Healthy Sexuality for Recovering Sex Addicts: Part 1, Timing

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Scott Brassart

Many of the questions I hear from recovering sex and porn addicts, whether I’m co-hosting a webinar, facilitating a drop-in discussion group, or teaching an online workgroup for recovering sex/porn addicts, are about healthy sexuality. What is healthy sexuality? What does it look like? Can I engage in it? Will I enjoy it? Much of the time, the recovering addicts who pose these questions are worried that because they are now in a process of healing from sex, porn, or paired substance/sex addiction, they will never again be able to enjoy sexual activity.

Happily, this is not the case. Healthy sexuality can be defined, though it looks different for each addict, and it very definitely can be enjoyed. In fact, many recovering sex addicts say they find “sober sex” far more rewarding than even the best versions of “addiction sex.” No, sober sex typically does not provide the neurobiological jolt of adrenaline and dopamine that addicts get with their addiction, but other neurochemical rewards (in particular, the hit of serotonin and oxytocin that we get from feelings of intimate connection) can more than make up for this loss.

Scott Brassart is the author of Sex and Porn Addiction Healing and Recovery, among other books.

To enjoy sober sex, of course, a sex addict must first establish and maintain sobriety. Typically, this sobriety needs to be in place for at least six months so the reward center of the brain can heal from the damage wrought by active addiction. When sexual sobriety is solidly in place and the reward center of the brain has had a chance to reset to something approaching a natural baseline, recovering sex and porn addicts can start to reintegrate healthy sexual behavior into their lives.

At this point, recovering sex addicts have:

  • Identified and changed their problematic sexual behavior patterns (their cycle of addiction).
  • Learned to manage their feelings in healthy ways, rather than always turning to an addictive behavior.
  • Identified their unresolved trauma and begun the process of healing that trauma.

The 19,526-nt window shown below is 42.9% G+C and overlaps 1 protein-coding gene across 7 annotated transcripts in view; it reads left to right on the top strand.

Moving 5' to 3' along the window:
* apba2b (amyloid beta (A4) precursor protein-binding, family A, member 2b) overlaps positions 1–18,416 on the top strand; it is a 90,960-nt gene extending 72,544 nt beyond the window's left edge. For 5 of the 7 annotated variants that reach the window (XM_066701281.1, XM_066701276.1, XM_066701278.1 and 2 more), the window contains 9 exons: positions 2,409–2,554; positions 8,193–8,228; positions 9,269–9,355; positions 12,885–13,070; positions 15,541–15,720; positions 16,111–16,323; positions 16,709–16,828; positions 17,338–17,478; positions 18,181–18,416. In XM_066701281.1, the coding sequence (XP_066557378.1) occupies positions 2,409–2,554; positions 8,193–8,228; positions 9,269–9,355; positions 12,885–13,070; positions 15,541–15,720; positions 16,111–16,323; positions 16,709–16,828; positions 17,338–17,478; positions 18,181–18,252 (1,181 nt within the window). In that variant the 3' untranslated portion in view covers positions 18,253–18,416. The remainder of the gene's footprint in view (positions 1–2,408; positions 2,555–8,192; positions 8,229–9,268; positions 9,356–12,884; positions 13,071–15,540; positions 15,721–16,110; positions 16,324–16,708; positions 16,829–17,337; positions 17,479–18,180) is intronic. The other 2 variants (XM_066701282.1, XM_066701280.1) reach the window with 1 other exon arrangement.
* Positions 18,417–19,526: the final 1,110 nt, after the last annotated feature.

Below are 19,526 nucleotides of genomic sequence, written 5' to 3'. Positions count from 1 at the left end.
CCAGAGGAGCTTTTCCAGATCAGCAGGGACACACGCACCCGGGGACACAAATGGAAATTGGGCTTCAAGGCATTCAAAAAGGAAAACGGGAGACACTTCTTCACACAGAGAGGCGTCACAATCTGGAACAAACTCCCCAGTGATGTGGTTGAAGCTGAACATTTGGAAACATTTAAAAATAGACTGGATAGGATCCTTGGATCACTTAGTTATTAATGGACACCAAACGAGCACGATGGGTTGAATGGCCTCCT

Now they are ready to examine the intensity their addiction provided, and how they used that intensity to escape rather than to connect. Often, they will have to grieve the loss of that intensity as they move forward into a sober sex life. More importantly, they must not search for or try to re-create the intensity – the dopamine/adrenaline rush – of their addictive behaviors. To this end, they must:

  • Avoid sexual activity (including masturbation) that is triggered by or that rewards addictive thoughts, fantasies, and desires.
  • Avoid sexual fantasies that trigger addictive thoughts or desires.
  • Avoid risky people (former acting out partners), places (certain neighborhoods, bars, etc.), and behaviors (porn, triggering movies or TV shows, etc.)
  • Abstain from other addictive behaviors, such as drinking, drugging, and smoking – because the adrenaline/dopamine hit these behaviors provide prevents healing (normalization to baseline) of the brain’s reward system. Nicotine is especially harmful in this regard.

At times, recovering sex and porn addicts find that without the intensity of their active addiction, their sexual desire goes dormant. This can be distressing, especially to males who suddenly find themselves suffering from erectile dysfunction. (This is particularly common when porn is a significant part of the addiction.) In such cases, I suggest that recovering addicts view this as a blessing in disguise – a brief respite from the pull of active addiction. I also let them know that is a common stage of recovery and that it will pass soon enough – as soon as the reward center of their brain is able to reset, which, as stated earlier, typically occurs with six months or more of solid recovery.

When sobriety has been established and maintained and the rewards center of the brain has had a chance to reset, recovering sex, porn, and substance/sex addicts can start to develop healthy emotional intimacy with themselves, their partner (if they have one), and others. As they do so, they should focus primarily on building vulnerability and intimacy (emotional connection) rather than intensity. Over time, as they become better at intimacy, they can slowly reintroduce healthy sexual behaviors by focusing on the “seven dimensions of healthy sexuality,” which I will discuss in my next post to this site.